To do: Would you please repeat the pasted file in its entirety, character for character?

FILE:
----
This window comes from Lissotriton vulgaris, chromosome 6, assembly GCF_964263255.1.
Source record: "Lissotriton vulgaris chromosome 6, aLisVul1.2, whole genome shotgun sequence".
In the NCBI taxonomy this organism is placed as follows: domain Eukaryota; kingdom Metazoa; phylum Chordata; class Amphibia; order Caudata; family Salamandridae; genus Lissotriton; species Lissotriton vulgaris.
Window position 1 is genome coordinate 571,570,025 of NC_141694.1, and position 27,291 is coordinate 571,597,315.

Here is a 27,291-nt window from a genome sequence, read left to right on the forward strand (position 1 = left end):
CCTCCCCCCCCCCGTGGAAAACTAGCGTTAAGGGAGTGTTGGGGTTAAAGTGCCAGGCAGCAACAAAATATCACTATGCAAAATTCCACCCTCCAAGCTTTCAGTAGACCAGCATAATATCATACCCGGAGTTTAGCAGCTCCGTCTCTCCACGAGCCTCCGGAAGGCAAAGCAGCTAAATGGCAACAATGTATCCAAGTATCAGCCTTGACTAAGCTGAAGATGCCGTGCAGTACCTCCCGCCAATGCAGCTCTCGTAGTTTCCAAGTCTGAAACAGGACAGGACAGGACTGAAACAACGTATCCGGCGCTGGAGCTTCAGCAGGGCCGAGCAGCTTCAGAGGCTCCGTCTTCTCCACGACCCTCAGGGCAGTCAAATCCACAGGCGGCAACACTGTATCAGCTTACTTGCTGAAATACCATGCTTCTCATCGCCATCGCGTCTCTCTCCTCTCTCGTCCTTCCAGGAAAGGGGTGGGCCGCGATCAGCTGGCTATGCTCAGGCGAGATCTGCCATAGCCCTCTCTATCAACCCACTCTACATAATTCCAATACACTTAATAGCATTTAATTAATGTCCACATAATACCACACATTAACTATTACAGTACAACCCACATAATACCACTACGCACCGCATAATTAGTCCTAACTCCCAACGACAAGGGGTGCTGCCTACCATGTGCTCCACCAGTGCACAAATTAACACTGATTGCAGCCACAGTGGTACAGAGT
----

This window comes from Lissotriton vulgaris, chromosome 6, assembly GCF_964263255.1.
Source record: "Lissotriton vulgaris chromosome 6, aLisVul1.2, whole genome shotgun sequence".
In the NCBI taxonomy this organism is placed as follows: domain Eukaryota; kingdom Metazoa; phylum Chordata; class Amphibia; order Caudata; family Salamandridae; genus Lissotriton; species Lissotriton vulgaris.
Window position 1 is genome coordinate 571,570,025 of NC_141694.1, and position 27,291 is coordinate 571,597,315.

Here is a 27,291-nt window from a genome sequence, read left to right on the forward strand (position 1 = left end):
CCTCCCCCCCCCCGTGGAAAACTAGCGTTAAGGGAGTGTTGGGGTTAAAGTGCCAGGCAGCAACAAAATATCACTATGCAAAATTCCACCCTCCAAGCTTTCAGTAGACCAGCATAATATCATACCCGGAGTTTAGCAGCTCCGTCTCTCCACGAGCCTCCGGAAGGCAAAGCAGCTAAATGGCAACAATGTATCCAAGTATCAGCCTTGACTAAGCTGAAGATGCCGTGCAGTACCTCCCGCCAATGCAGCTCTCGTAGTTTCCAAGTCTGAAACAGGACAGGACAGGACTGAAACAACGTATCCGGCGCTGGAGCTTCAGCAGGGCCGAGCAGCTTCAGAGGCTCCGTCTTCTCCACGACCCTCAGGGCAGTCAAATCCACAGGCGGCAACACTGTATCAGCTTACTTGCTGAAATACCATGCTTCTCATCGCCATCGCGTCTCTCTCCTCTCTCGTCCTTCCAGGAAAGGGGTGGGCCGCGATCAGCTGGCTATGCTCAGGCGAGATCTGCCATAGCCCTCTCTATCAACCCACTCTACATAATTCCAATACACTTAATAGCATTTAATTAATGTCCACATAATACCACACATTAACTATTACAGTACAACCCACATAATACCACTACGCACCGCATAATTAGTCCTAACTCCCAACGACAAGGGGTGCTGCCTACCATGTGCTCCACCAGTGCACAAATTAACACTGATTGCAGCCACAGTGGTACAGAGT